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Network Administrative and Internship

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I'm going to school for two degrees in Network Administrative for Windows and for Linux. I also will look into getting a certification of completion. I somewhat want to prepare myself for and to find internship while I take my prerequisites before I take all the fun required classes. I what I'm basically asking is: Where would be a good place to look for internship for Network Admin, and what sort of things should I pick up before I throw applications around?


I already have very good understanding how networking works (knowing what MAC, external/internal IP, setting up routers, port forwarding), computer hardware maintenance, setting up servers in Windows and Linux. (ftp, http, MySQL), and of course software engineering that also includes writing server applications. I've seen MS Exchange Server used or thrown around a lot and I'm sure Microsoft Database couldn't be that difficult ether. When you learn one, you learn them all assuming. ;)

But I wanted to know if perhaps I should get a bit hands on with more software or hardware. Thanks for any tips guys! And any interesting stories would be amusing.

Edited by ajm113

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I do this stuff for a living. :)


Two major things I can see missing from your list are experience with some kind of LDAP server, and experience with backup and restore.  A third is any kind of permissioning/security experience, including firewalls, ACLs, etc.  All of these are fairly large topics so you wouldn't be expected to have full knowledge of any of them at your level, but knowledge of what they are, why you need them, a familiarity with what they look like, and an ability to recognise one when you see it never hurts.


As a beginning network admin you're certainly not going to be throwing applications around; you're likely to not even be given any level of admin access to any server at all to start with.  Instead you'll probably spend the first part of your career doing donkey work like changing backup tapes, imaging PCs, running off reports, fielding helpdesk calls, unlocking user accounts, etc.  My intention here is not to put you off, but rather to give you a more realistic appraisal of the stage you're currently at.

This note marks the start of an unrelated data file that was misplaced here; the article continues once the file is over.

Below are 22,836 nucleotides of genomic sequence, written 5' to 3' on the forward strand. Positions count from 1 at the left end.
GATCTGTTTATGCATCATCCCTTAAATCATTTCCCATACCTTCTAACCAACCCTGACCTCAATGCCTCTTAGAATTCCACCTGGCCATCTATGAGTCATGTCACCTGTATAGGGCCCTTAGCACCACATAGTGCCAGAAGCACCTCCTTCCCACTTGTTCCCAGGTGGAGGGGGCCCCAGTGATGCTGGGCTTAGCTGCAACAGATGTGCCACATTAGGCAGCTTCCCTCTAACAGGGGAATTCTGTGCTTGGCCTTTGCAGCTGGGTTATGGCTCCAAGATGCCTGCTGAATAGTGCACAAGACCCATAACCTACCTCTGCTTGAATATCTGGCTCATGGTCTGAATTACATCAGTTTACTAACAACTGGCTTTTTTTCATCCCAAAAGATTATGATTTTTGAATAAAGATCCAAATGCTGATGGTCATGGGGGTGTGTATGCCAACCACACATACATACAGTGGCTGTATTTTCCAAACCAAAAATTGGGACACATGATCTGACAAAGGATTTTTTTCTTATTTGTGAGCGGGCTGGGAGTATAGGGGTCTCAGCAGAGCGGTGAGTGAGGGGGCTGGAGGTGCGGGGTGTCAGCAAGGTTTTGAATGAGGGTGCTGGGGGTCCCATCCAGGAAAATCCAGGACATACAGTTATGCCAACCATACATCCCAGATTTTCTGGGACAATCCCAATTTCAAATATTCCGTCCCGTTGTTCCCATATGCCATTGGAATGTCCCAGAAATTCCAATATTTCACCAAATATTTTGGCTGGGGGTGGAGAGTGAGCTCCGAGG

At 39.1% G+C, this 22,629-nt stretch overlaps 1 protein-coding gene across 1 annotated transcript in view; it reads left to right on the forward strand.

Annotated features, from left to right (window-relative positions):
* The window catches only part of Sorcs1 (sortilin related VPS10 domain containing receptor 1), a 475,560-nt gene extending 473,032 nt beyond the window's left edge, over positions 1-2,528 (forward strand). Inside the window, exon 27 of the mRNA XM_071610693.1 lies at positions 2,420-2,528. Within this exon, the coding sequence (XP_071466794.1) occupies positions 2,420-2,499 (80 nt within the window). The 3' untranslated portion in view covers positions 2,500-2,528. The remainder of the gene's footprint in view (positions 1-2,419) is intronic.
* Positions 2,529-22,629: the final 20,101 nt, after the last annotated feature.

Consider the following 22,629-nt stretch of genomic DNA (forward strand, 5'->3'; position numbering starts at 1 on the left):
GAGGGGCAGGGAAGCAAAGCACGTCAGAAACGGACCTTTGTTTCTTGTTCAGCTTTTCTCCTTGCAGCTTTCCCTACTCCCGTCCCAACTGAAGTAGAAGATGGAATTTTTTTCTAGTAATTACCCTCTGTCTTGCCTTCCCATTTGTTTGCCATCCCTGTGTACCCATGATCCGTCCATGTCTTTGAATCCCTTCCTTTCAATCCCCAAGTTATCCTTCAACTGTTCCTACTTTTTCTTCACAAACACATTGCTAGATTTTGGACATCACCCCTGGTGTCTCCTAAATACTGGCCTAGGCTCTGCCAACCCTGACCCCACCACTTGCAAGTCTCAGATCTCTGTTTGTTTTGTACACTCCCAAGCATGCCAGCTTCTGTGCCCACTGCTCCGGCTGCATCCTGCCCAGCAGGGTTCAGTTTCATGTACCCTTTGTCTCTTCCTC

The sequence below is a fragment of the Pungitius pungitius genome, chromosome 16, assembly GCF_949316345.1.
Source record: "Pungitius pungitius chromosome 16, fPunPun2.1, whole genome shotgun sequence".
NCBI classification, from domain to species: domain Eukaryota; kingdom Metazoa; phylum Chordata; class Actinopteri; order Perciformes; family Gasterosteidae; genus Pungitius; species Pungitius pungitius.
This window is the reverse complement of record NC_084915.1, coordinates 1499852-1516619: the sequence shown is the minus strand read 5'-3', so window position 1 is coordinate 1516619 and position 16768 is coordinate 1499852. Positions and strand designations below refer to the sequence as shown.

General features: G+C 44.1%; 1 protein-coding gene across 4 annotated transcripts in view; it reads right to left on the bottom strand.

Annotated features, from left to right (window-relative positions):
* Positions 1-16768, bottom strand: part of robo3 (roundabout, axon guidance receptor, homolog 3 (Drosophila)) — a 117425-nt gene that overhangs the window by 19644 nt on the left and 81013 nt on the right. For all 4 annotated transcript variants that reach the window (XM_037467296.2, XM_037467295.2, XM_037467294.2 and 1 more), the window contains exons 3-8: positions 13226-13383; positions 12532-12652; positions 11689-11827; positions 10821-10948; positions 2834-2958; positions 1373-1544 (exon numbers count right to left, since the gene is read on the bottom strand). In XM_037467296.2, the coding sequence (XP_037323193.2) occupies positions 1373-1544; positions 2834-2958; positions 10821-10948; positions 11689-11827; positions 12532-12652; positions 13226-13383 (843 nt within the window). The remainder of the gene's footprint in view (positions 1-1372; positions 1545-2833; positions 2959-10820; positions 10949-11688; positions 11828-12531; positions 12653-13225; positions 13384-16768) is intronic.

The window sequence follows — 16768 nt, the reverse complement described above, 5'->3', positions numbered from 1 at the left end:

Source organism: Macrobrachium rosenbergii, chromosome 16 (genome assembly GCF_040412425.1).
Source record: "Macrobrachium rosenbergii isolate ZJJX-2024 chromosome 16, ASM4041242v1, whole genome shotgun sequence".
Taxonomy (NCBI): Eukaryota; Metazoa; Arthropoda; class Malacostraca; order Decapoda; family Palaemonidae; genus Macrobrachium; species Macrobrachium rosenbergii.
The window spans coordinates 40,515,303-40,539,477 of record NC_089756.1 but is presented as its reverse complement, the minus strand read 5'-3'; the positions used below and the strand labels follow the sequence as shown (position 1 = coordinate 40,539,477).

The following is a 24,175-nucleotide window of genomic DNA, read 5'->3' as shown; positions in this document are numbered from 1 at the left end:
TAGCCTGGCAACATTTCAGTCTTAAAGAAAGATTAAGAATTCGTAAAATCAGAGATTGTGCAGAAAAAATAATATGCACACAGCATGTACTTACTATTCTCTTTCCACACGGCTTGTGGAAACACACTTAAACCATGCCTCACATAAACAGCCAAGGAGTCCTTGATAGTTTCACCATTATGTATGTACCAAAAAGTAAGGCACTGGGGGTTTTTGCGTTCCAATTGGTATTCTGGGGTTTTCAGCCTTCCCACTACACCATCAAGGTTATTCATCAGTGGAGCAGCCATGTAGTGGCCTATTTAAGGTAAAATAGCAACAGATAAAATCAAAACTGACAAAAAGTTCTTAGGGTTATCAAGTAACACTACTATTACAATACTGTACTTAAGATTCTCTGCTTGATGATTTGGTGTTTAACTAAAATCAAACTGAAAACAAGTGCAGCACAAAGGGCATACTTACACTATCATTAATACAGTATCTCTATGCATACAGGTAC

The reason why you end up with that kind of work at the start is to ensure that you're not insane before they let you at anything where you can do real damage.  Joke.  It's actually an opportunity for you to familiarize yourself with the workplace, get a feel for where all the hardware is (and what it does), and get an understanding for the kind of problems that can arise.


You'll also learn the areas you're strong in, the areas you're weak in, and the areas you're interested in getting more involved with.  That's crucial - unless you're in a very small (one or two man) shop, you're not likely to be getting involved in everything.  For example, I do Active Directory, Group Policy, server OS and some SharePoint admin, but I don't touch Exchange, firewalls, databases, web servers, backups, comms, etc.


When you do get to the level where you're let loose on the servers, you're going to find yourself in what I personally consider to be one of the most challenging, satisfying, interesting and frustrating jobs on the planet.  It's a colossal responsibility and a huge level of trust has been put in you; the repercussions if you screw up (or go rogue) can be enormous, but the personal reward that comes from doing the job well is right there at the top.

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LDAP, firewalls, ACL, and backup restore, I wouldn't mind picking up a little more even if I barely use it, but it may prove beneficial later encase.


And I can see that happening only doing grunt work for the moment, instead of taking control of a beast of a server that could possibly go out of control. lol And I'm all about computers. So even doing grunt work doesn't seem all that bad. Computer hardware and software is the only thing that make sense to me and feel natural which is why I want to do Network Admin. 


I can imagine it becoming a hole other world when it starts becoming more server management and dealing with different types of networking architecture. Specially when I thought server management for a simple game server was a headache at the time, I can only imagine what it's like dealing with multiple servers, clients, and handling support request tickets. Sounds like fun to me now. I'm all about a good challenge when it comes to computers.


Thanks for your insight. It looks like I'll be doing some more studying up and play testing with my tower I use to play around with for networking, hardware, and software.

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